Thursday we had two morning tastings back in Napa: at Conn Creek and Chimney Rock, followed by a tour and tasting at Cade, which was on Food&Wine’s list of must-visit Napa wineries. Conn Creek had one really tasty wine, called Anthology, which we hear can be aged for a quite a number of years before it really hits its prime….note to self: put a sticky note on that one making sure not to drink it for a while. The unique thing about Conn Creek, which I definitely want to do next time we are in Napa, is they take 10 people a day, and for $95 each, you can sample pure grape varietals and then blend your own wine to suit your fancy! So cool! I asked if anyone had ever produced anything in this class that the winery then went on to mix, bottle and sell. Apparently not. Oh well.
I loved Chimney Rock – I thought their wines were some of the best we had. This is a Terlato vineyard, of which there are a few, and Terlato also imports and distributes lots of other wines. For instance, Santa Margherita Pinot Grigio that I love is imported by Terlato. You may have also heard of Terlato from Top Chef – I think they are always hyping that brand. I bought Anthony Terlato’s book “Taste” for $3.50 on my Kindle and can’t wait to read it – part autobiography, part business book is the sense I get.
I also loved the local art they had on the walls at Chimney Rock. Our host said that it changes from time to time and this was a new show, so he didn’t know anything about the artist. Too bad they weren’t cheaper or else I would have purchased one!!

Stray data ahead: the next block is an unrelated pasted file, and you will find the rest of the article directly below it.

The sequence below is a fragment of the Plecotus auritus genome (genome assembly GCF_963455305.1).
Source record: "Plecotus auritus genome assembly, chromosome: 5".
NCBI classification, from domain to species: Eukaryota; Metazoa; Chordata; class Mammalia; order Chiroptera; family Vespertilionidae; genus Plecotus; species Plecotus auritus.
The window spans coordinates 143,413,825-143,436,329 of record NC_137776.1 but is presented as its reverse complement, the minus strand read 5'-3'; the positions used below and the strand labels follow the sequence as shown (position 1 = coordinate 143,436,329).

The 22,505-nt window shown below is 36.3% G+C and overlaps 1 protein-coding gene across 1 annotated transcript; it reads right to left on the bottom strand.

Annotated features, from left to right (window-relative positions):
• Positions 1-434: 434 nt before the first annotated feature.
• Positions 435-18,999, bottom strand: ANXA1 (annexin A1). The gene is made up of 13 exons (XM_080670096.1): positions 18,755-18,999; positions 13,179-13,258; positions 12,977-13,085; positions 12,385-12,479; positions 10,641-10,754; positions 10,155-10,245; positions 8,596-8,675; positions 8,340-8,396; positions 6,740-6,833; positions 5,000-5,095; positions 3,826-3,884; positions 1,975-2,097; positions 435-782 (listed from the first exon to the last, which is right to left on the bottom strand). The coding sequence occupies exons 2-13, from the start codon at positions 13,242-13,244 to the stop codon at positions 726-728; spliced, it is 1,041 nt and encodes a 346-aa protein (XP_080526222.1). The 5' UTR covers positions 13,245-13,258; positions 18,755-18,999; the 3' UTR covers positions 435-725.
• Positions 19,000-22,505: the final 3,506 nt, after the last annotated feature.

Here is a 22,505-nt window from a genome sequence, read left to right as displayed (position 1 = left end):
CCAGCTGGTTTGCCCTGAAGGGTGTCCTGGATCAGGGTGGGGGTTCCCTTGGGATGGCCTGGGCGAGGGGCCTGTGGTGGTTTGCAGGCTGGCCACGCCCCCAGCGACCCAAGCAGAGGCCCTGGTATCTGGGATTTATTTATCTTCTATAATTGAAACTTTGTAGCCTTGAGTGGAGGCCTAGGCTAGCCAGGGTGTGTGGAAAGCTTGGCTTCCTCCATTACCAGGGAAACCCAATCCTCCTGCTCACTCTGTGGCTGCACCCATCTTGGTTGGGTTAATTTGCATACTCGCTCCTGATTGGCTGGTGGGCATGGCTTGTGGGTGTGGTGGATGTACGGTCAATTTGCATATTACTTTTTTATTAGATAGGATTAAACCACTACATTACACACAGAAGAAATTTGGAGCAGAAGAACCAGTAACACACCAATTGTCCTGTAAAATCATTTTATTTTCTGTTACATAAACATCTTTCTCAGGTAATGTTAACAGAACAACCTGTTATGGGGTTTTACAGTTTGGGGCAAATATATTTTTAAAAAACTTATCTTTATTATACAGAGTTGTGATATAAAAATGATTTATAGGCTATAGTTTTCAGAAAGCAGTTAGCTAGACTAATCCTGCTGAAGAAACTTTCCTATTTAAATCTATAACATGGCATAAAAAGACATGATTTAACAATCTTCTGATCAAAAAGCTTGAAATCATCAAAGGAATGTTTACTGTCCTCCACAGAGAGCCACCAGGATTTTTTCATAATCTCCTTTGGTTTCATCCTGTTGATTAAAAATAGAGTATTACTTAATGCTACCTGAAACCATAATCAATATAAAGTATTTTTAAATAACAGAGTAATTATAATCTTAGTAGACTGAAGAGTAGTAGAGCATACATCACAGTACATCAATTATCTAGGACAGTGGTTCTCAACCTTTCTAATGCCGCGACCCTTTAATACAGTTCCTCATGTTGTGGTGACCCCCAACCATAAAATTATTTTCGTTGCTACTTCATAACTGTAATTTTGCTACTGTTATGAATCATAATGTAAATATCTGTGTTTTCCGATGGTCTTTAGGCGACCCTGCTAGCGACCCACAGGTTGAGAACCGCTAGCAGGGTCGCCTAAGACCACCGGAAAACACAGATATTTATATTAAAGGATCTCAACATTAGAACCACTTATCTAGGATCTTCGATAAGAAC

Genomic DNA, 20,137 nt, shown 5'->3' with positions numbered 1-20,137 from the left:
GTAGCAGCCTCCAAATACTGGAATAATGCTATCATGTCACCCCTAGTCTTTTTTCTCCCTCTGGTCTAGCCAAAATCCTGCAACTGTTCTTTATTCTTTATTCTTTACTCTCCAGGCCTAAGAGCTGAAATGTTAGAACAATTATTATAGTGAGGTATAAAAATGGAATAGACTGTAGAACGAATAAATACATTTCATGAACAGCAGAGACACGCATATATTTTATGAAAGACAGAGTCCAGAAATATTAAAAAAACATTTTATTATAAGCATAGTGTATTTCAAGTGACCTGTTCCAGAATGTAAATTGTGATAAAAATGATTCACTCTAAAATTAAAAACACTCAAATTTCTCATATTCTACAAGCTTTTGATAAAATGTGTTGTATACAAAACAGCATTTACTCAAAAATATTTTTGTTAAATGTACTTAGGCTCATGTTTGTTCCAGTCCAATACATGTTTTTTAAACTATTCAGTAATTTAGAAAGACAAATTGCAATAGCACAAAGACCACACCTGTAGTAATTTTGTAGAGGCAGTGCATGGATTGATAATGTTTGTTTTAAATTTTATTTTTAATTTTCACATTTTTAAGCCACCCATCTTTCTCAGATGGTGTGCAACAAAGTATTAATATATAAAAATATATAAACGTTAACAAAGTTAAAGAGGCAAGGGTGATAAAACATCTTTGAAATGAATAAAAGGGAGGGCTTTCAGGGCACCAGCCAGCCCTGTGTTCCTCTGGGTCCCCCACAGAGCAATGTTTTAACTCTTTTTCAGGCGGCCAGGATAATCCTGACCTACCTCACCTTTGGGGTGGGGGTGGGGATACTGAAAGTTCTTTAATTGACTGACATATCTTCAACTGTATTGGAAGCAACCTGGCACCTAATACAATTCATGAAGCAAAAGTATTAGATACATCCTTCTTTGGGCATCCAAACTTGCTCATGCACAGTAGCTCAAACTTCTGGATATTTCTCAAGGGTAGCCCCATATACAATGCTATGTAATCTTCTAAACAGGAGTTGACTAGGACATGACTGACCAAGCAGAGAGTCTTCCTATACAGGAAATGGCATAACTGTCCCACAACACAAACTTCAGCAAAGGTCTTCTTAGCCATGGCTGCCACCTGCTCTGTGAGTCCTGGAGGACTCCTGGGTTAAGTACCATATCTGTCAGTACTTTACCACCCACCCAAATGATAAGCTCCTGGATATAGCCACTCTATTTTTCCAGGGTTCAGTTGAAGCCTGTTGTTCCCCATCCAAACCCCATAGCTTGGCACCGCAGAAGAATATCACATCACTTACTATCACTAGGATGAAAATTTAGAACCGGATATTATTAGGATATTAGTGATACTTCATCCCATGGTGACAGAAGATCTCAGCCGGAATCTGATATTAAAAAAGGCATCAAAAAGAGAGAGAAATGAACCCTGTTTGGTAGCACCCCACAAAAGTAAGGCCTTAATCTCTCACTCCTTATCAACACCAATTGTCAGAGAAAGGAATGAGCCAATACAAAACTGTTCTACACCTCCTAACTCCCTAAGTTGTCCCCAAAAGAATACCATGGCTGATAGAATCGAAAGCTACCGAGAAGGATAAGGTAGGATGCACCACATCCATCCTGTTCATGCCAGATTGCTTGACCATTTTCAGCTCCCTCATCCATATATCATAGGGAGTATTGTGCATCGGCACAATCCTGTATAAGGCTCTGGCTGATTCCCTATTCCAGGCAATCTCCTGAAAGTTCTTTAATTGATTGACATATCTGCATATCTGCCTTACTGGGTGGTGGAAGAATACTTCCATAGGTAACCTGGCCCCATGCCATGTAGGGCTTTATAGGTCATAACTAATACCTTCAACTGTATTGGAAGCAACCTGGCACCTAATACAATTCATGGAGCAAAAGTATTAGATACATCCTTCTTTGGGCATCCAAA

Cade was the last winery we visited on Thursday, and while the physical location was stunning, I was less impressed with the wines, although that may have been tainted by our super pretentious guide. He had such a “whatever” attitude (although he may have been a bit toasted, as it was 4pm and he no doubt had many other tours before ours), spoke really fast and didn’t explain anything. He didn’t inspire us to start conversation among the group (something that naturally happened most everywhere else by the end of the tour) and he poo-pooed some of the local restaurants we had been to already and enjoyed (“good isn’t good enough for Napa”). I’m glad we went if only for the beautiful scenery and weather, but needless to say we didn’t buy anything and left with a sour taste from all the eye-rolling.
Nice outdoor lounge area This is the tree on which Cade based their logo’s symbol Cade had an industrial but rustic feel, with huge concrete walls juxtaposed against rattan lanterns, a waterfall and the beauty of the valley below.